Since infusing their first rich and creamy batches of ice cream with natural chunks of fruit, nuts, candies, and cookies, Ben and Jerry have also operated with a commitment to improve the quality of life locally, nationally, and internationally. They practice sustainable food production and business practices that respect the earth and environment. Ben & Jerry’s cartons are made from FSC-certified paper, which comes from forests that are managed for the protection of wildlife, and waste from Ben & Jerry’s plants generates energy to power farms. The company works tirelessly to reduce its carbon emissions; it strongly encourages customers to eat their ice cream in the darkest dark.
In one of the nation's most storied rivalries spanning more than a century, the Navy Midshipmen and the Army Black Knights have met on courts, fields, mats, and tracks and in pools more than 1,700 times. Though the fierce rivalry will always take priority among students, fan bases, media, and aliens debating whether to invade America by land or by sea, the Midshipmen have excelled against other competition, as well. The Naval Academy boasts NCAA Division II championships in women’s indoor track and women’s swimming, as well as 40 NCAA Division I individual championships, including 10 fencing champions, nine men’s gymnastics champions, and eight men’s swimming champions.
Benefitting the civic-minded nonprofit, Junior League of Annapolis, the Pig & Pearls event treats revelers to an autumnal afternoon at the mouth of the South River and Chesapeake Bay for all-you-can-eat oysters, barbecue, and libations. As the bay's waves lap against the beach sands, chefs line up tasty trays of raw and roasted oysters, barbecue, and desserts that keep unruly sweet teeth under control more effectively than fitting them with rock-candy braces. Wash down fare with a soft drink or the cold suds of a Miller Lite or Yuengling as The Baltimore Bluegrass Band plucks the banjo and strikes the fiddle in traditional bluegrass favorites.
Although many fear hospital needles, those used in acupuncture are much less scary. Check out Groupon’s examination of acupuncture needles to ease any lingering aichmophobia.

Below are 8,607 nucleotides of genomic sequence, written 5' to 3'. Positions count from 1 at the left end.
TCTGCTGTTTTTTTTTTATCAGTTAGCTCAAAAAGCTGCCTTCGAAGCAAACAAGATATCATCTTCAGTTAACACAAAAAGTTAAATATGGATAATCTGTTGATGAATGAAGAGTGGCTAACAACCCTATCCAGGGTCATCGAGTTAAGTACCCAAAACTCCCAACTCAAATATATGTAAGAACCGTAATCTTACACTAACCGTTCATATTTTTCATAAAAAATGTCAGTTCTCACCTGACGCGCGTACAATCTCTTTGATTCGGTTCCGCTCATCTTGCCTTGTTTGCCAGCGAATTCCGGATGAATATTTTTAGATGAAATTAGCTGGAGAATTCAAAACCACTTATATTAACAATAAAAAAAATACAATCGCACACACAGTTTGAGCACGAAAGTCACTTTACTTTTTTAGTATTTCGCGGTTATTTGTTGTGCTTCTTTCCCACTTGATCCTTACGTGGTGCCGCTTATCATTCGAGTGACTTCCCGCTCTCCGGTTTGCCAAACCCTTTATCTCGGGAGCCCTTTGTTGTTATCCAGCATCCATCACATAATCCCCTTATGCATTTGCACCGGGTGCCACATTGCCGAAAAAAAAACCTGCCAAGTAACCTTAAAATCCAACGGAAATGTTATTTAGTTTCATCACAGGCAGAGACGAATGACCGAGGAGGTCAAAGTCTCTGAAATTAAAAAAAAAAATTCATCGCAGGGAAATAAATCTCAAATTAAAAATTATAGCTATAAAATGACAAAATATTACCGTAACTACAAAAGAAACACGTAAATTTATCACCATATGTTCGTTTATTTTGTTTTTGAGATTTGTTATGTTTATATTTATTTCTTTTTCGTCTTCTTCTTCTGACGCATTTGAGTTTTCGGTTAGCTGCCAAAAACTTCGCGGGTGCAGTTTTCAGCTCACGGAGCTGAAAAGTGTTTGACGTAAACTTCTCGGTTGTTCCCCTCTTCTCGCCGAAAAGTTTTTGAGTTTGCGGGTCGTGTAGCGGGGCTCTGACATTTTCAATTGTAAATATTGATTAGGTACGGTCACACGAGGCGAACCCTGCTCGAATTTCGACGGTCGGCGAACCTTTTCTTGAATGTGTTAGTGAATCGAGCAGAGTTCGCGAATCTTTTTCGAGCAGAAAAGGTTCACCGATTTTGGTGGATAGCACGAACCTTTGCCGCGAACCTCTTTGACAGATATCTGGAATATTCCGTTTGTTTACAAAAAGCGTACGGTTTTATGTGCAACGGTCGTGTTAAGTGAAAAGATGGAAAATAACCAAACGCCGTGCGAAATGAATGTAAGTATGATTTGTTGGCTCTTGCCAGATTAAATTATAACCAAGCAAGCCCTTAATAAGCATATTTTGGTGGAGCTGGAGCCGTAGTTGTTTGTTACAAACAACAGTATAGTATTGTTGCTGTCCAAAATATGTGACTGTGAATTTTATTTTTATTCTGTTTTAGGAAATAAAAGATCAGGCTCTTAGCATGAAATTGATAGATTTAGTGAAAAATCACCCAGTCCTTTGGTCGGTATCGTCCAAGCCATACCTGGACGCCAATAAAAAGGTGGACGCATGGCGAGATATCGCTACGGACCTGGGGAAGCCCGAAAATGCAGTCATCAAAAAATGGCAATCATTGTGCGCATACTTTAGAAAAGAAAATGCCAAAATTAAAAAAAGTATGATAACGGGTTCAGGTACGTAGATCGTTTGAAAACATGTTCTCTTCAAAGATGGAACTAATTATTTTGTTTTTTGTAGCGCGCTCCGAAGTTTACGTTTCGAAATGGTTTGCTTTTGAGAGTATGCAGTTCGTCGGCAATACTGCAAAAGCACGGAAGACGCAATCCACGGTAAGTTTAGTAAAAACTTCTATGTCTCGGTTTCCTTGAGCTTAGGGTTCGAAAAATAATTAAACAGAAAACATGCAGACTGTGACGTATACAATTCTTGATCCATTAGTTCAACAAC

Acupuncture generally doesn’t draw blood—a testament to the skill of professional acupuncturists but also to the special needles they use. Unlike the needles commonly feared by hospital-goers, acupuncture needles are thin enough to slip through the skin without breaking any blood vessels. Although most are roughly the thickness of a hair or a pixie’s wand, they come in several varieties for different treatment types: thinner needles provide less stimulation and are often used for children or the elderly; shorter needles treat the head and face; and longer needles (up to 5 inches long) target the thighs and other fleshy areas to reach points along the body’s theoretical energy pathways, known as meridians.
Filiform needles are the most common, comprising a stainless-steel wire sharpened at one end and wrapped at the other to form a handle. With a quick, skilled hand—or the aid of an insertion tube—practitioners insert the tip just beneath the skin’s surface, and although a small prickle may be felt, once the needles are in, the patient shouldn’t feel them at all. Today, most acupuncturists use disposable needles due to their safety and simplicity, but some may use reusable steel or even gold needles, sterilizing them between use in the same way doctors or guitarists do their instruments.
The practice of acupuncture stretches back more than 5,000 years, well before stainless steel was a household commodity. Archaeologists have dug up traces of the implements early healers used to get energy, or chi, flowing properly through the body: sharpened stones were a popular choice, as were delicate needles of bone.